The US trade representative’s office told Congress it wants to negotiate new trade deals with the UK, EU and Japan.
“We will continue to expand US trade and investment by negotiating trade agreements with Japan, the EU and the United Kingdom,” US trade representative Robert Lighthizer said.
Under fast-track rules, the US cannot start talks with the EU, Japan and the UK until 90 days after notifying Congress.
The letter to Congress on Britain said it planned to start talks “as soon as it is ready” after Britain exits the EU on 29 March. The US wants to develop “cutting edge obligations for emerging sectors where US and UK innovators and entrepreneurs are most competitive.”
A UK government spokesperson said: “The UK welcomes the US administration’s confirmation that it intends to begin negotiations for a free trade agreement with the UK once we have left the EU.
‘The UK-US trade and investment working group has been exploring ways to boost trade and investment ties, including laying the groundwork for a future free trade agreement, and the talks have been positive.
“The government is taking steps to ensure we are ready to begin negotiations including through consulting the British public on their views on what a free trade agreement should look like.”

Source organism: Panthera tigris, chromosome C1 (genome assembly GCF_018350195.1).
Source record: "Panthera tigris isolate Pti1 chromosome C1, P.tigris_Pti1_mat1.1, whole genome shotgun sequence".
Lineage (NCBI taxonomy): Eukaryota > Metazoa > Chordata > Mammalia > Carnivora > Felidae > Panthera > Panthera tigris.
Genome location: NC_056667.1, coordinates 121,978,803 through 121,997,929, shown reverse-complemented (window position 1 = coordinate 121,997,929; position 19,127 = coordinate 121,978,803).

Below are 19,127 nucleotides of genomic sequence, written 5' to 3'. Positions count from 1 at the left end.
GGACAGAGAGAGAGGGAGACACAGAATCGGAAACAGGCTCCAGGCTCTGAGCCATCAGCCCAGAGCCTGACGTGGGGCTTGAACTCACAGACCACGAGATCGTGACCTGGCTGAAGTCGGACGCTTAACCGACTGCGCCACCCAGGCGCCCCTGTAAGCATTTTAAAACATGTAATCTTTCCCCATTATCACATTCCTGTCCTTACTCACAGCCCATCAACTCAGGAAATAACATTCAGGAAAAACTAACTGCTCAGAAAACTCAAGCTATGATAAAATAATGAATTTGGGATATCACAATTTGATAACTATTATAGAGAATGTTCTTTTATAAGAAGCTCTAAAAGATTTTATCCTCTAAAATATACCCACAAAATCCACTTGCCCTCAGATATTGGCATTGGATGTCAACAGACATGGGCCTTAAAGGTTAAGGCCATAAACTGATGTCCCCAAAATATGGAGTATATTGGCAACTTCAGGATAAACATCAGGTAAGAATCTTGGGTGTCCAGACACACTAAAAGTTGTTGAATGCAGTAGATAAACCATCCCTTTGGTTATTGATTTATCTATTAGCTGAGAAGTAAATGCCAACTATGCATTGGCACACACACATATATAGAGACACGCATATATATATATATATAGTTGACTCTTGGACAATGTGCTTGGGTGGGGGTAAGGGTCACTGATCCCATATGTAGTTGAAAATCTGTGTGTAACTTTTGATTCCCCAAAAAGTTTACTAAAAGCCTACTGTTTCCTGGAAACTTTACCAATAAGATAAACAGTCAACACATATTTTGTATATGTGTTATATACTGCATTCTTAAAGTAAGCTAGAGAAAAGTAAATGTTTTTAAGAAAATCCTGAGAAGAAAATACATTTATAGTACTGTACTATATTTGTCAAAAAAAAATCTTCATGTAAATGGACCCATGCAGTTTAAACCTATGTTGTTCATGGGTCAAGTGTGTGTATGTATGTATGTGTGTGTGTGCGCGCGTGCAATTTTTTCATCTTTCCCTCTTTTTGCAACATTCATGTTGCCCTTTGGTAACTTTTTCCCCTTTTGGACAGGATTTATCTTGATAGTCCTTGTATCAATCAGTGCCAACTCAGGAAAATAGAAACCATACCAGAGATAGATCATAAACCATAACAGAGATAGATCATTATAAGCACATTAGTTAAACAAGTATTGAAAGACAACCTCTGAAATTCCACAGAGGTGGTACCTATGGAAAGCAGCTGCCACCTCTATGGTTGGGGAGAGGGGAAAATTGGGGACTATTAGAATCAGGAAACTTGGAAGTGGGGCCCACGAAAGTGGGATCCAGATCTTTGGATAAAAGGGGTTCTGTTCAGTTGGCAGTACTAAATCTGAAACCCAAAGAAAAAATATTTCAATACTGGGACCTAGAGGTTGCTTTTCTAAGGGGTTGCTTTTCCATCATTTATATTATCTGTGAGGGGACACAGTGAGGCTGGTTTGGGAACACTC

The letter on the EU said the EU and US have $1.1 trillion (£835bn) in annual two-way trade, “the largest and most complex” economic relationship in the world, and added that the United States has a $151.4bn trade deficit in goods.
The administration aims to “address both tariff and non-tariff barriers and to achieve fairer, more balanced trade” with the EU and Japan, the letters said.
Japan “is an important but still too often underperforming market for US exporters of goods,” the letter said. It said the US had a $69bn trade deficit in goods with Japan, much of that in the car sector.
The letters from Lighthizer to Congress come weeks after the US won agreement on reworking the North American Free Trade Agreement (NAFTA) with Mexico and Canada.